There’s some value to this idea. Urban Mosul and rural Arab Nineveh are led and populated by very distinct social and tribal groups, respectively. Sinjar district to the west is heavily Yezidi; Tall Afar district next door is Turkmen-dominated, including many Shia Turkmen. The Nineveh Plains to the east of Mosul are populated by Christians, Shabaks and Yezidis.
State of shock
One day, this might be a reality, but it is arguably too early – and too dangerous – to seriously debate this issue today. Moslawis will be in a state of shock when they are liberated, and they will be keenly watching to see if the return of outside forces is in their interest or not. This is a time for reassuring small steps in the right direction, not for the earth-shattering redrawing of the map.
Though every group might ultimately benefit from a new regional government in Nineveh, in the short-term, all would fear what the changes mean and how they would be implemented. It’s arguable that Nineveh and Mosul cannot afford this kind of uncertainty in the post-liberation months.
The Baghdad factions might not react well either: In 2011, the provinces of Salah al-Din and Diyala began the legal steps needed to form their own regions, and the federal government’s reaction was to enact martial law in these governorates .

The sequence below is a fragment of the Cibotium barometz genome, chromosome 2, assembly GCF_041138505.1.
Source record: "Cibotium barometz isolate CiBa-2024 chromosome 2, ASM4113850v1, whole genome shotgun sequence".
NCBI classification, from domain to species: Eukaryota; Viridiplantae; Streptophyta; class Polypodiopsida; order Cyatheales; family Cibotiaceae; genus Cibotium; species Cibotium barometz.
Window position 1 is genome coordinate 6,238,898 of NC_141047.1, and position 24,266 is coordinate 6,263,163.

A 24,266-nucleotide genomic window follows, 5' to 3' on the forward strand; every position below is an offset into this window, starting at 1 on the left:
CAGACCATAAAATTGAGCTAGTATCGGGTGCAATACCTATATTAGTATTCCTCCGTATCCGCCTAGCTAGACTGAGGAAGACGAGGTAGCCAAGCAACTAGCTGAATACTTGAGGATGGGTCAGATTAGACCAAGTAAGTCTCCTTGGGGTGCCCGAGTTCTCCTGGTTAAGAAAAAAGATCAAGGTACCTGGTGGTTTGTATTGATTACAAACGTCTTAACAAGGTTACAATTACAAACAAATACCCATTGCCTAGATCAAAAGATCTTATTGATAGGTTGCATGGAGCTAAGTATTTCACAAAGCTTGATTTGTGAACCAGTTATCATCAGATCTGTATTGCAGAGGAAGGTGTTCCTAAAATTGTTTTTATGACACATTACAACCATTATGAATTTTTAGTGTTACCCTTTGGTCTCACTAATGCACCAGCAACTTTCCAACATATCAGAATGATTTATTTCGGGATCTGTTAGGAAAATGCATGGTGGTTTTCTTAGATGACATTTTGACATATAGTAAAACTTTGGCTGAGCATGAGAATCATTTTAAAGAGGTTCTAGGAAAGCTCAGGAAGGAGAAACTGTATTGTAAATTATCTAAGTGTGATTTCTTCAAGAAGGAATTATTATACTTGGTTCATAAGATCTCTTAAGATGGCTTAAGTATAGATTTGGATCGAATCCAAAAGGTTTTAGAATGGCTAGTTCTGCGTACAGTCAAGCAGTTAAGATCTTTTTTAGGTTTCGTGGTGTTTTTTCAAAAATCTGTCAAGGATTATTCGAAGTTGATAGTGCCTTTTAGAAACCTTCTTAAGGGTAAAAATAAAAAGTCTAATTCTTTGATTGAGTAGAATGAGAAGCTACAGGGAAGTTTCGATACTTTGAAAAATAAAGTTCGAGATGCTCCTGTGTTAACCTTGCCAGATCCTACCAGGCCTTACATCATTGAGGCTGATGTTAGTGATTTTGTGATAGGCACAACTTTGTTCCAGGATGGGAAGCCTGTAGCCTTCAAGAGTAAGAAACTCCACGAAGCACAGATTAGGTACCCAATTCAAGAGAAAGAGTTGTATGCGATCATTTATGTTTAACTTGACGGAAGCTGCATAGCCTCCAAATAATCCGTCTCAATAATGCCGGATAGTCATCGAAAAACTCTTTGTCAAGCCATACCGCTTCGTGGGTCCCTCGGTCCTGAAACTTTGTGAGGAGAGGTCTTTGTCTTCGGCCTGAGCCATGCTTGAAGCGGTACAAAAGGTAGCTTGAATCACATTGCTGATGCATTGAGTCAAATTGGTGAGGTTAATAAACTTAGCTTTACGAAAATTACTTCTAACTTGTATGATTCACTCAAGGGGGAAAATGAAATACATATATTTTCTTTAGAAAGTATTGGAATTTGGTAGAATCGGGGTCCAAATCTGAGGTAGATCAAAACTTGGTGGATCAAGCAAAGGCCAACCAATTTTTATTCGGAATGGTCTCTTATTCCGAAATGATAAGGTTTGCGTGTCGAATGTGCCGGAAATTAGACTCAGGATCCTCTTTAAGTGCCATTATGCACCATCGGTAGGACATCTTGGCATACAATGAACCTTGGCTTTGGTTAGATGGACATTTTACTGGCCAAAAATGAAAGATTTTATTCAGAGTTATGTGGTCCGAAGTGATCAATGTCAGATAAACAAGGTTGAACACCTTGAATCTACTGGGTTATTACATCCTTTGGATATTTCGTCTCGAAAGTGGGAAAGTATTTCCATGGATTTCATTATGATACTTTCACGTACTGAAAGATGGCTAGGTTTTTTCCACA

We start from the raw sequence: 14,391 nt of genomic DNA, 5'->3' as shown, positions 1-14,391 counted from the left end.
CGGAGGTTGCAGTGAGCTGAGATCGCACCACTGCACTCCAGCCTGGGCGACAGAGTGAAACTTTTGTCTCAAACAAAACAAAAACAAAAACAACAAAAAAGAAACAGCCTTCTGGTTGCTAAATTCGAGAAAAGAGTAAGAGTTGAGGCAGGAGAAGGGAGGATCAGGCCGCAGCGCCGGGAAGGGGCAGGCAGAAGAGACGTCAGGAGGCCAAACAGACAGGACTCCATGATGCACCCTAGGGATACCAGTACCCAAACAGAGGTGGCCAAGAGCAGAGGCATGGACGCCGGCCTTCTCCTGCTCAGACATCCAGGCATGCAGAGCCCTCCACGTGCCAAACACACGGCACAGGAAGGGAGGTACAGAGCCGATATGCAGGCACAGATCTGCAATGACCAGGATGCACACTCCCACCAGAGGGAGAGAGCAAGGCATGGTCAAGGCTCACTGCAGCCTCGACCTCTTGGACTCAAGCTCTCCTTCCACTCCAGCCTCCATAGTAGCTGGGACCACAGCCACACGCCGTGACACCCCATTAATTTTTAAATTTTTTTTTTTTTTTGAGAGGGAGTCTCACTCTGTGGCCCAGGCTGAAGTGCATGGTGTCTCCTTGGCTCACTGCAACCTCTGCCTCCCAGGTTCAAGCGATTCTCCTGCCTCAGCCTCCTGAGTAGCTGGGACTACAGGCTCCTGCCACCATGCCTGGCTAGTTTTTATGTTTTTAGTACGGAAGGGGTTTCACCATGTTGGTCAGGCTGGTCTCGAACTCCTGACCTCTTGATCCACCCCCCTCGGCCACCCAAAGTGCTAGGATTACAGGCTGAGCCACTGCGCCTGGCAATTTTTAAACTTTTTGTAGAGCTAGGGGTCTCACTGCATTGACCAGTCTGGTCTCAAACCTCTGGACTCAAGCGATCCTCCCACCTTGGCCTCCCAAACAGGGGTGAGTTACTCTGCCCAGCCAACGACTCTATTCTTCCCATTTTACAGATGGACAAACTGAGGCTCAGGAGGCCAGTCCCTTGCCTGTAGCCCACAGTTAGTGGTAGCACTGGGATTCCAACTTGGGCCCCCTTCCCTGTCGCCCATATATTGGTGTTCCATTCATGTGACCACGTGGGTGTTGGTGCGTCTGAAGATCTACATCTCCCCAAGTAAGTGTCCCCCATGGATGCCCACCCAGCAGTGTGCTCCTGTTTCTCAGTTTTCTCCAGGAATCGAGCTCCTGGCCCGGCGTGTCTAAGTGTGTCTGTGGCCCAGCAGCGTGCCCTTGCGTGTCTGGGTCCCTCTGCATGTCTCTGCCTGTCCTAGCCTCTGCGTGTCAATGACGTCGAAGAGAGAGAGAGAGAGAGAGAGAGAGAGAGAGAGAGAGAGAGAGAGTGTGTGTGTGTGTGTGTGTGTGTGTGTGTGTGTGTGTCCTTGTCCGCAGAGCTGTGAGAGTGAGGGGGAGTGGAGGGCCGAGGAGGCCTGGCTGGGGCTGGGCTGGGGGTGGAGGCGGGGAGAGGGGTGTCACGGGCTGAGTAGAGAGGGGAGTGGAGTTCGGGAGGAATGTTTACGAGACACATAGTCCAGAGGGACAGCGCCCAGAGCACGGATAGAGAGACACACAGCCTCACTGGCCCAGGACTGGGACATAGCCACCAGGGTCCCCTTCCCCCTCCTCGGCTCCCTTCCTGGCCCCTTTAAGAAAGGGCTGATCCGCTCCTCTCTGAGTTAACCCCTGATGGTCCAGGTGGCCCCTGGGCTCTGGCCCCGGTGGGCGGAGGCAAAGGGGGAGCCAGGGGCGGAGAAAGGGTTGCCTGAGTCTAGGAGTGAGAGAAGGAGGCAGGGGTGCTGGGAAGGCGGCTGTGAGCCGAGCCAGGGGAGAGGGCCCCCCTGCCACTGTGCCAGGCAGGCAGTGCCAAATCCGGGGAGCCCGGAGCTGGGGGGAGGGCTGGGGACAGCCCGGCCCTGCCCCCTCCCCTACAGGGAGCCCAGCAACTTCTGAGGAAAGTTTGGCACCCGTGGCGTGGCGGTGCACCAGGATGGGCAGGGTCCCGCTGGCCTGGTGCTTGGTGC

As advocates of devolution say: There is probably never a “right time” to start this touchy process. But today is arguably one of the least promising moments due to the extraordinary fragility of the country and the political discord in Baghdad and the KRI.
Most international partners are unlikely to back regional formation efforts in Mosul or Kirkuk now because of their potential to derail Baghdad-KRI cooperation or exacerbate local-level tensions in liberated areas.
Instead, a better model for today’s conditions may be a strong multi-province push for wider implementation of the significant decentralisation measures contained in Iraq’s 2008 Law on the Provinces Not Organised into a Region, also known as the “provincial powers law”.
Baghdad politicians prefer this model because it does not threaten to create permanent new regions like the KRI with their own constitutions, laws, armed forces and energy policies. KRI-style regions, which include their own parliaments and ministries, require a lot of effort to develop; the Kurds had to build these institutions over a decade when they were cut off from Saddam’s Iraq.
Building these structures in resource-strapped Kirkuk or newly-liberated Mosul may be impractical at present. As the battle of Mosul looms, it may be worthwhile placing on the back burner the controversial debate on regional formation initiatives.
Michael Knights is the Lafer Fellow at the Washington Institute for Near East Policy. He specialises in the politics and security of Iraq. He has worked in every Iraqi province and most of the country’s hundred districts, including periods embedded with Iraq’s security forces.
The views expressed in this article are the author’s own and do not necessarily reflect Al Jazeera’s editorial policy.